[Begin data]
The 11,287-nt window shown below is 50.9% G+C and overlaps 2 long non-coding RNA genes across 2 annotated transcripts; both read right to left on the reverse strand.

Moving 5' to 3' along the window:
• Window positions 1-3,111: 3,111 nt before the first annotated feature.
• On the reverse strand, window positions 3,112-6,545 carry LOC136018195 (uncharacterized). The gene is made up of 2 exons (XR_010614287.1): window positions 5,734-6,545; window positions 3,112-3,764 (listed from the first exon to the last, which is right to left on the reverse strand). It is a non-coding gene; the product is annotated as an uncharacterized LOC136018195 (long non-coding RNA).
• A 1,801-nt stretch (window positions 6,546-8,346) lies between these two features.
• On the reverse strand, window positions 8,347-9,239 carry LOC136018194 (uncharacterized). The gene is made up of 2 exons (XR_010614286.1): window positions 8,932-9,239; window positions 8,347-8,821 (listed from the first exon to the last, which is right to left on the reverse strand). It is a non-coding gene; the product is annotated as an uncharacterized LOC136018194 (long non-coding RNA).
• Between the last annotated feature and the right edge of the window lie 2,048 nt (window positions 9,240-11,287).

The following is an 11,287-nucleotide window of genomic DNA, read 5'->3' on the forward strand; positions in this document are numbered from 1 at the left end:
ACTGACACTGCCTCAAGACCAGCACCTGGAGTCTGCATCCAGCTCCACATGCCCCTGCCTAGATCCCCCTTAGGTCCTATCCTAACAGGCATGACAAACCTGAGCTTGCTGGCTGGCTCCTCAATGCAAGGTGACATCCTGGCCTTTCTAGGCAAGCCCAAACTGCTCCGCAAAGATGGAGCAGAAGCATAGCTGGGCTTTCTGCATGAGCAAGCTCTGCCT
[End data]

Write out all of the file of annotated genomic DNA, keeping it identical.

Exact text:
The 11,287-nt window shown below is 50.9% G+C and overlaps 2 long non-coding RNA genes across 2 annotated transcripts; both read right to left on the reverse strand.

Moving 5' to 3' along the window:
• Window positions 1-3,111: 3,111 nt before the first annotated feature.
• On the reverse strand, window positions 3,112-6,545 carry LOC136018195 (uncharacterized). The gene is made up of 2 exons (XR_010614287.1): window positions 5,734-6,545; window positions 3,112-3,764 (listed from the first exon to the last, which is right to left on the reverse strand). It is a non-coding gene; the product is annotated as an uncharacterized LOC136018195 (long non-coding RNA).
• A 1,801-nt stretch (window positions 6,546-8,346) lies between these two features.
• On the reverse strand, window positions 8,347-9,239 carry LOC136018194 (uncharacterized). The gene is made up of 2 exons (XR_010614286.1): window positions 8,932-9,239; window positions 8,347-8,821 (listed from the first exon to the last, which is right to left on the reverse strand). It is a non-coding gene; the product is annotated as an uncharacterized LOC136018194 (long non-coding RNA).
• Between the last annotated feature and the right edge of the window lie 2,048 nt (window positions 9,240-11,287).

The following is an 11,287-nucleotide window of genomic DNA, read 5'->3' on the forward strand; positions in this document are numbered from 1 at the left end:
ACTGACACTGCCTCAAGACCAGCACCTGGAGTCTGCATCCAGCTCCACATGCCCCTGCCTAGATCCCCCTTAGGTCCTATCCTAACAGGCATGACAAACCTGAGCTTGCTGGCTGGCTCCTCAATGCAAGGTGACATCCTGGCCTTTCTAGGCAAGCCCAAACTGCTCCGCAAAGATGGAGCAGAAGCATAGCTGGGCTTTCTGCATGAGCAAGCTCTGCCT